The 2017 Shady Records/Interscope signee reflects on his life and the journey to get where he is now on his brief, but potential-filled debut studio album, Everything’s for Sale. Boogie opens up with a part-spoken word introspective track, reflecting on his desire for success and love. Boogie also flexes his singing talents on the album’s third cut, ’Swap Meet’, where he uses bargaining at a swap meet as an analogy for his relationship with his significant other. He’s grateful for her love, stating, “Your love like gold, and what you charging? / Just keep it low ‘cause that’s a bargain” on the sung chorus.
JID assisted track, ’Soho’ is criminally short; the song ends before it can even get going, which is unfortunate because JID and Boogie seem to work together well, at least stylistically.
Most of this album is filled with mellow, downtempo production. Sonically, this album stands out in the sea of spacey trap beats and hi-hats that is making up the top charts right now. The two exceptions to this are the Eminem featured ‘Rainy Days’, which seems to adopt more of a trendy beat and hook. The Eminem verse starts falling apart towards the second half and it’s pretty evident it was just padded out to increase the length of the song. The other track is the lead single, ‘Self Destruction’, which utilizes both a trendy flow and beat to not much success.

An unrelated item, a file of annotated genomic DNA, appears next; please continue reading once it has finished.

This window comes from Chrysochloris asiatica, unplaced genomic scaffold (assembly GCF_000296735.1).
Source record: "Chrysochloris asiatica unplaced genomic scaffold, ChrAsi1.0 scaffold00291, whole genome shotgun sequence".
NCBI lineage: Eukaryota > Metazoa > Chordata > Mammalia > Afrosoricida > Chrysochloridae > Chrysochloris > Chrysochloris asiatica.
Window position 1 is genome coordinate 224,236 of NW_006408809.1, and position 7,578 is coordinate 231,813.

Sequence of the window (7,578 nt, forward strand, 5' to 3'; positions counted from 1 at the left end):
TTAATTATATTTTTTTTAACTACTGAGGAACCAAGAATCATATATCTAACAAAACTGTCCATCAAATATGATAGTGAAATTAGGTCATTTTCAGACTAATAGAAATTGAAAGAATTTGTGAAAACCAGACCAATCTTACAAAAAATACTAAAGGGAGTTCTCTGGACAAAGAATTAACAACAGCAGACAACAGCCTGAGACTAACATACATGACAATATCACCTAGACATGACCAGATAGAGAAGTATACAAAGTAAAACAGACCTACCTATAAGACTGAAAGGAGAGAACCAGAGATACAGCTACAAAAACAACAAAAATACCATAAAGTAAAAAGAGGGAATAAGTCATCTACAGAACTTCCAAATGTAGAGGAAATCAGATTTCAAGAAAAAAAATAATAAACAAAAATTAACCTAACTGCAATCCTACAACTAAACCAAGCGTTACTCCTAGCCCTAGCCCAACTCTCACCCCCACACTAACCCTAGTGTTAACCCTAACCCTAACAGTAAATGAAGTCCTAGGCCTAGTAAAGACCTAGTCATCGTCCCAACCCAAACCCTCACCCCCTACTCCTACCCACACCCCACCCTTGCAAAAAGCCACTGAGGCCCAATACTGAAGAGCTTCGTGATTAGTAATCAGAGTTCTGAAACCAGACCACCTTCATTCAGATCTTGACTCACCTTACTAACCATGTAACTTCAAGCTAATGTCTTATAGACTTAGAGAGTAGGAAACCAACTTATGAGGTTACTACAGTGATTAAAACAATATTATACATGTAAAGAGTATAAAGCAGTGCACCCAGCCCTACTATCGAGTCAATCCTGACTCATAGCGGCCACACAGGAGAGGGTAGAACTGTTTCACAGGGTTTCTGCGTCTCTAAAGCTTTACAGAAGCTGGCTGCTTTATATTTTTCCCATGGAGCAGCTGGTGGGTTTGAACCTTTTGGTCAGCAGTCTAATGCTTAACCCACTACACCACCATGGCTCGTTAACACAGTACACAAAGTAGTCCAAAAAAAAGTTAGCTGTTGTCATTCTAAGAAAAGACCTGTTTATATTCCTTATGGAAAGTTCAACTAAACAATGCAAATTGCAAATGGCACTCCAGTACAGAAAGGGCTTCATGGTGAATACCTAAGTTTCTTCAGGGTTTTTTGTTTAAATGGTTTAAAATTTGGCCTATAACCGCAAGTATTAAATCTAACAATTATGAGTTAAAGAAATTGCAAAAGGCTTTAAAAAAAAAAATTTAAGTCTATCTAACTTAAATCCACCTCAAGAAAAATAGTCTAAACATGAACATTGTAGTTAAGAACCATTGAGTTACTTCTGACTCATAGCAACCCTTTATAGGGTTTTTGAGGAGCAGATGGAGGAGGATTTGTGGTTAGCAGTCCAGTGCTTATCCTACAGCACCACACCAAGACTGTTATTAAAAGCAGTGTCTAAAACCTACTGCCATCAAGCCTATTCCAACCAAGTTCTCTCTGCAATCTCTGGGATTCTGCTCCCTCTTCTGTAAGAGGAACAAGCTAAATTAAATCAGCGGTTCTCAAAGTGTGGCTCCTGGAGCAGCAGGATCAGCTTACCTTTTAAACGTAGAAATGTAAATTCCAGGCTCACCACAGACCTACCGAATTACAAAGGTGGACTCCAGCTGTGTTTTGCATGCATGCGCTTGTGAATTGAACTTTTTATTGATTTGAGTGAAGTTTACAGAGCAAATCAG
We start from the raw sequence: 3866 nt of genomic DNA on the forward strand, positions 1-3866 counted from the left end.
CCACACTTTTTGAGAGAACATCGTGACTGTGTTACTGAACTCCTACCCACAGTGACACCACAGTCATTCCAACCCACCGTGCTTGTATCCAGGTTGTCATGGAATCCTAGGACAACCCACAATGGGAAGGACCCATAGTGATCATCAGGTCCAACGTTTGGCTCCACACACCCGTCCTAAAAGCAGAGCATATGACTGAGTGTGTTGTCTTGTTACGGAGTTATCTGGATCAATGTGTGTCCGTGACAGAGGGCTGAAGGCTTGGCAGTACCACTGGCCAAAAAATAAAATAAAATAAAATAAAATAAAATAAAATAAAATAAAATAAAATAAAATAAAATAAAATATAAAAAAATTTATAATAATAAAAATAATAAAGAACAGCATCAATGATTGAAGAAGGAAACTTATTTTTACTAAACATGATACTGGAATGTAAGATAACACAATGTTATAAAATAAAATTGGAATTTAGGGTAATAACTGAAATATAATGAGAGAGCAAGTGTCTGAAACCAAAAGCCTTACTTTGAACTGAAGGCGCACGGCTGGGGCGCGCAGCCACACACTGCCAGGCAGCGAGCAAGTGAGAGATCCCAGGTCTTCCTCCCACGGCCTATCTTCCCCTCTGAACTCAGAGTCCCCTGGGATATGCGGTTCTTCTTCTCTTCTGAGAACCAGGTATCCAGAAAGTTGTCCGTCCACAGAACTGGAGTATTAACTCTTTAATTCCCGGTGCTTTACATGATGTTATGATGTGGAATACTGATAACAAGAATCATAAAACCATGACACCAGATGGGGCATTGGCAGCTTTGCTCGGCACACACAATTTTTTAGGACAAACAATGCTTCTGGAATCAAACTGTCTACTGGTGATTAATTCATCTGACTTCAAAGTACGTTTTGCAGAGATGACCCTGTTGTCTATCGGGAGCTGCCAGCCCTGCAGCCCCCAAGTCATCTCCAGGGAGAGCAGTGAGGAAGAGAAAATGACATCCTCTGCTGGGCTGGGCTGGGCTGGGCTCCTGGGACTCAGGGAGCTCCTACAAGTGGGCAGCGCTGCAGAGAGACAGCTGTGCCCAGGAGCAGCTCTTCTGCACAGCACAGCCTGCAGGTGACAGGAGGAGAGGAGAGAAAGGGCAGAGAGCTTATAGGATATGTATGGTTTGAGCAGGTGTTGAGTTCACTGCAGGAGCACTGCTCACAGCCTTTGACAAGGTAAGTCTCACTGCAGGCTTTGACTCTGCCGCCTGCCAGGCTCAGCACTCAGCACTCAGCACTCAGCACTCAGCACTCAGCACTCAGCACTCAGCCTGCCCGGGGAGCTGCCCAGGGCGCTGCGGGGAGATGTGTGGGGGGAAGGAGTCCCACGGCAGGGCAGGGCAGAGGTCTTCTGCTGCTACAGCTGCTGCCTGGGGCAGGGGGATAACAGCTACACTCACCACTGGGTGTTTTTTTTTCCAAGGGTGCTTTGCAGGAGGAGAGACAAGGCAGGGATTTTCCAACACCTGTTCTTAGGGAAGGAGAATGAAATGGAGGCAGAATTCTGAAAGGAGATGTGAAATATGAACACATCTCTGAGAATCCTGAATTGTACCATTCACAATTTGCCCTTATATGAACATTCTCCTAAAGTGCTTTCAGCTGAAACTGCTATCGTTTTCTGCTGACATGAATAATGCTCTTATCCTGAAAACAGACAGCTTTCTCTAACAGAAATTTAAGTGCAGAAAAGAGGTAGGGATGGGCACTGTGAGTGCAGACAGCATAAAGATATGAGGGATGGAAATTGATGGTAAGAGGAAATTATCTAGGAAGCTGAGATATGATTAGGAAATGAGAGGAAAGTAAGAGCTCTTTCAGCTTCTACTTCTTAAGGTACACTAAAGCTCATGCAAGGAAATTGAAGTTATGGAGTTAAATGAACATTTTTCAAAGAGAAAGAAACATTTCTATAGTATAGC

Although there are flashes in the pan, most of the songs on this album are too short for them to go anywhere artistically. There are attempts at substance, but it comes off as shallow simply due to its brevity. Boogie’s smooth and introspective style is somewhat refreshing, yet the album as a whole falls short and is bogged down by cuts that attempt to be more radio-friendly, which takes away from the more meaningful tracks.